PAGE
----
Michael Nachtigal has for over 40 years been one of the industry's busiest and most successful behind the scenes forces, every artist and manager's premiere go-to guy for major U.S. and world tours. Available now, Nachtigal draws from the intricately detailed daily diaries he kept on every tour --- first on legal pads, later on laptops --- and shares intimate year by year, tour-by-tour stories of his life on the road in his extraordinary, compelling new book, It's Been A Good Run.
Nachtigal is a 50 year music industry veteran who has been around the world numerous times serving mostly as tour manager, but also for some tours as Front of House (FOH) engineer, production manager, monitor mixer and stage manager for globally renowned artists in a multitude of genres - and even a few outside music like The Harlem Globetrotters and The Power Rangers. His resume of cultural icons includes Usher, Jessy Dixon (Paul Simon), Petra, Carman, Leon Patillo (Santana), Sheila E (Lionel Richie), Guy, B.J. Thomas, Linda Ronstadt, The Osmonds, Manhattan Transfer, Megadeth, Kitaro, Pointer Sisters, Ritchie Blackmore, Mark Farner (Grand Funk), Aretha Franklin, Keith Green and Pepe Aguilar
Q: Michael, thank you for doing this interview with us. Tell us what does the job of being a tour or production manager entail?
The tour manager handles all travel arrangements (hotels, flights, ground transportation) catering, band & crew per diems, passports & visas, guest lists and show settlements. The production manager handles all technical details of the show such as lighting, sound, staging, union crew calls and anything technical for the show. But a tour manager is basically a glorified baby sitter for the artist and a resident psychologist
Q: How did you first become involved in the music business?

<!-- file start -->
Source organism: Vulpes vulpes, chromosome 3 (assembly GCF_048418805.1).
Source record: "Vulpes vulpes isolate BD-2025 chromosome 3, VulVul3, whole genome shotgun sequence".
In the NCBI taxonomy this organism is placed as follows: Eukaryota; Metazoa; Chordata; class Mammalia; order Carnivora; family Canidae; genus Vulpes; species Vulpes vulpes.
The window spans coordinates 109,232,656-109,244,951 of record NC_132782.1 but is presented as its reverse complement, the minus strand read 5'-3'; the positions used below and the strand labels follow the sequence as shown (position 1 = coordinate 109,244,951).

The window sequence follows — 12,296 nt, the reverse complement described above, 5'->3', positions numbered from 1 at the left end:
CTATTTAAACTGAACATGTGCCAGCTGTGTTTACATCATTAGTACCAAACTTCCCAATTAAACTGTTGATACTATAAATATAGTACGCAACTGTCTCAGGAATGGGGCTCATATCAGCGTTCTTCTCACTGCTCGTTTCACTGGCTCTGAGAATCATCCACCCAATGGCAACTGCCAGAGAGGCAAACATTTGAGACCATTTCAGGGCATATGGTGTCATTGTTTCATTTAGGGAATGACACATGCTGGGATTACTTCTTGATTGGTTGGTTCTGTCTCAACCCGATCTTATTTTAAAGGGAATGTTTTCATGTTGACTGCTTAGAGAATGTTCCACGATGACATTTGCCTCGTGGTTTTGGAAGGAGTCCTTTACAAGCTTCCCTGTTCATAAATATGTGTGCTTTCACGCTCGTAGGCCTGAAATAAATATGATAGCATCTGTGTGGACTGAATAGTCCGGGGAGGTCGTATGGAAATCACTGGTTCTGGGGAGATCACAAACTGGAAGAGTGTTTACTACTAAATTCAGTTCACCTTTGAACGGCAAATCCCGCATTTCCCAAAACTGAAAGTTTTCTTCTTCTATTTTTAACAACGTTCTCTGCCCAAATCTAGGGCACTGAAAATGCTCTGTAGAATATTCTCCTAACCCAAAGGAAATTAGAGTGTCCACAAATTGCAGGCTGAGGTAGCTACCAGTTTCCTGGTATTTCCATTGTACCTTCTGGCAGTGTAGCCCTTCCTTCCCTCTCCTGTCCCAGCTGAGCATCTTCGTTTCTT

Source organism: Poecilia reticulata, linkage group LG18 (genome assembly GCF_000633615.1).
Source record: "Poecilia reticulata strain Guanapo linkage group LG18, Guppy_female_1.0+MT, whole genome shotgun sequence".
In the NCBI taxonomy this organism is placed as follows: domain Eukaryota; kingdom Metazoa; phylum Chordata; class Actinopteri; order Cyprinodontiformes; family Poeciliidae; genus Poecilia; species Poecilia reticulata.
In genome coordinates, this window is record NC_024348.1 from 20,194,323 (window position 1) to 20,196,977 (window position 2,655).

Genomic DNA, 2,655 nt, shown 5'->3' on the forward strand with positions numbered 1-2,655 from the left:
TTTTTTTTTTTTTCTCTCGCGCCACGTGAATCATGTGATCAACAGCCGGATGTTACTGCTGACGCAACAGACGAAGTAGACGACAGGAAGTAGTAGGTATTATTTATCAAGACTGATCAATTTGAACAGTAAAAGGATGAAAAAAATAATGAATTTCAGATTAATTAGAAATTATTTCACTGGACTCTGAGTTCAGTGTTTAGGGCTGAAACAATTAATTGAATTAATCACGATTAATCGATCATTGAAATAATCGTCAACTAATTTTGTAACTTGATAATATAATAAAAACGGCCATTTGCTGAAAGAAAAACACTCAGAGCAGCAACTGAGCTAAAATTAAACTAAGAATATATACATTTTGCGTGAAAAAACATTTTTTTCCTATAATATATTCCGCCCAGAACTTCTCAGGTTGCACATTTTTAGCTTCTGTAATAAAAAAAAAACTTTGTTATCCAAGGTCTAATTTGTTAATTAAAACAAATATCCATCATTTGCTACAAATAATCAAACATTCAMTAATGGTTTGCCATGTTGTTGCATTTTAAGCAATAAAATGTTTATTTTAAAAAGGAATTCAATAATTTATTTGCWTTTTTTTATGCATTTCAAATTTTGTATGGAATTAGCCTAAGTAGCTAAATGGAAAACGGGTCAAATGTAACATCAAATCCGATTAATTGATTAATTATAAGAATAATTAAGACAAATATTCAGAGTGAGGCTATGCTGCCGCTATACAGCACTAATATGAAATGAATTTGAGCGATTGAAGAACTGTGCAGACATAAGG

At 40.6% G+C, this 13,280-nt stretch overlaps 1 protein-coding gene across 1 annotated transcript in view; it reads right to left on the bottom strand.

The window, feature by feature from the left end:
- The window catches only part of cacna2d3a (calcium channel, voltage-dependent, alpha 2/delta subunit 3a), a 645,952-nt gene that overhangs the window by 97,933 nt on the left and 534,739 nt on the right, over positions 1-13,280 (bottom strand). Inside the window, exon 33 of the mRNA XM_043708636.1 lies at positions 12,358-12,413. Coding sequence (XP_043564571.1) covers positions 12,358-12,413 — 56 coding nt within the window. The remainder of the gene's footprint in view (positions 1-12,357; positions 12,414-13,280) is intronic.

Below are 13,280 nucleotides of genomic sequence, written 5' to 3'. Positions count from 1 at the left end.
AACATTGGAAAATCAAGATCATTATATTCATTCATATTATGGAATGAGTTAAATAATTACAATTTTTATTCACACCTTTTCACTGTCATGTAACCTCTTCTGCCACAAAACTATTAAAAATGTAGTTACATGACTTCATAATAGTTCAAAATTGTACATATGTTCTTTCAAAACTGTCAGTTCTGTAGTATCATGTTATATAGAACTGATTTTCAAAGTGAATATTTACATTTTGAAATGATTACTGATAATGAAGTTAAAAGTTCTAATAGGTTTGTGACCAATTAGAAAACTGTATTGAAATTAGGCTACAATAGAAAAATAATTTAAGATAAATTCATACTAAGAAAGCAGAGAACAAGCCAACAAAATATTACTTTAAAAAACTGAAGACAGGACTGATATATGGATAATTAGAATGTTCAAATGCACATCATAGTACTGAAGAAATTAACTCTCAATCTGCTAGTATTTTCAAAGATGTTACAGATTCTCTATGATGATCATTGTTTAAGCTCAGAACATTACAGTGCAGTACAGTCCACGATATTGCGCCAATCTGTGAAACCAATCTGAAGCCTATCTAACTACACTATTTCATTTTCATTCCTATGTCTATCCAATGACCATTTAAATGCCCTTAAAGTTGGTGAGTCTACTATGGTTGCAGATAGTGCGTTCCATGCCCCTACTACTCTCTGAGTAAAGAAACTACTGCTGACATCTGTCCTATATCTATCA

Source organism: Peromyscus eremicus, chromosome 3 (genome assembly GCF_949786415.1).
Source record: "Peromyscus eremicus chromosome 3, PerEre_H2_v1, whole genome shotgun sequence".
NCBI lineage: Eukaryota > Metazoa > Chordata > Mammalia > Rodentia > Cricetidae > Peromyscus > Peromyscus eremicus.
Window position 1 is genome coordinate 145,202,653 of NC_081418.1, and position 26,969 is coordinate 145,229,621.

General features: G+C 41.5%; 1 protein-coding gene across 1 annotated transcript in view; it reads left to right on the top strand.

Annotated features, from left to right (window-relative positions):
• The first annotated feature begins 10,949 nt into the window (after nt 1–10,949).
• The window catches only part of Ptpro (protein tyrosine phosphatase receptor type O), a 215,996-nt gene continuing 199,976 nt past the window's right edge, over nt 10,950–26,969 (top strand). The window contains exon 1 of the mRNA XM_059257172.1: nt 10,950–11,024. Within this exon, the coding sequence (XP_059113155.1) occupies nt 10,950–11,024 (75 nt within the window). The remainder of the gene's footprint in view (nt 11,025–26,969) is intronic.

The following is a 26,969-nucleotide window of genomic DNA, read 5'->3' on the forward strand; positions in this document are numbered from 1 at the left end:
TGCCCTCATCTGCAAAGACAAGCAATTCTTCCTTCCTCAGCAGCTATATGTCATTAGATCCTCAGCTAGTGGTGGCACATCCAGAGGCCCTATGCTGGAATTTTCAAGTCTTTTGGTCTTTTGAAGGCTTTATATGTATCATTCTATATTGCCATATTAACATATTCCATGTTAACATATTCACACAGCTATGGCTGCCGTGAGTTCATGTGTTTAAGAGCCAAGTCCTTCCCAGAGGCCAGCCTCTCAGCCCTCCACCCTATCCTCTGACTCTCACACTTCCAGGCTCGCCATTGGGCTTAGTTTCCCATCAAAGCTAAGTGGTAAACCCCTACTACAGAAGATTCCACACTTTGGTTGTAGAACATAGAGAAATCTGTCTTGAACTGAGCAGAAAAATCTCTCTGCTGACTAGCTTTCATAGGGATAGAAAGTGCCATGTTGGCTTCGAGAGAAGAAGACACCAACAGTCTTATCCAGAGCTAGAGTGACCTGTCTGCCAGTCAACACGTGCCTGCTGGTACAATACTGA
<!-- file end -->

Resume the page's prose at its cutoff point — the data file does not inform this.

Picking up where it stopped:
I grew up in a musical family, as my mother was a professional cello player, and my father was a singer. I started out as a kid on the piano and moved to the guitar as a teenager. The transition into the music business was quite natural.
Q: Of all the musicians you have worked with, can you share a story or two where you were impressed with what you have seen about the artists involved?
Of all the artists, the ones who probably impressed me the most were Lionel Richie, Linda Ronstadt, Carman and Steve Taylor. Not only were these artists extremely talented and popular, they were very humble and easy to work with. They never forgot where they came from. Their work ethic was over the top. My guest lists for these artists included presidents to the janitors in the venues. They would sign autographs after the shows until the early morning hours.
Q: What are some of the challenges many of these musicians often face when they are touring?
I think one of the biggest challenges for these musicians was the amount of time they were on the road and away from their families. Being popular and dealing with the adulation of the crowds can be an ego trap if the artist is not well grounded.
Q: You have written about your experiences in your new book. Tell us more about what readers can find in your book.
The book is full of stories about artists I managed from country to rock and everything in between. I tried to present a real and honest look into life on the road. As a Christian, you see life from a totally different perspective. You have a realistic view of the good, bad, and ugly. For me it was, and still is, a great life once you see through all the hype of the business. The book emphasizes how important it is to know and follow your calling, whatever that is to each person.
Q: A part of the book deals with your own faith. I believe you were not a Christian when you entered the music business, how did you come to know Christ?
I came from a Mennonite family so I had a basic understanding of Christianity. A few people influenced me to look more closely at what I'd up to that point seen as merely cultural. Francis Schaeffer and Barry McGuire probably influenced me the most. I saw from their lives what true Christianity was and how it could be lived in a very dynamic way, regardless of your circumstances.
Q: There may be some readers who may be dreaming of becoming musicians. With your experience in the business, what advice do you have to give them?
I never want to discourage anyone from following their dream, but I want to encourage them to really sort this out before jumping in with both feet. Dedication and hard work are only part of the formula, but divine providence is the determining factor. Not everyone is going to make it as a full time musician. You may have to settle as a part time musician, or just someone who enjoys listening to music.
To purchase the book, click HERE.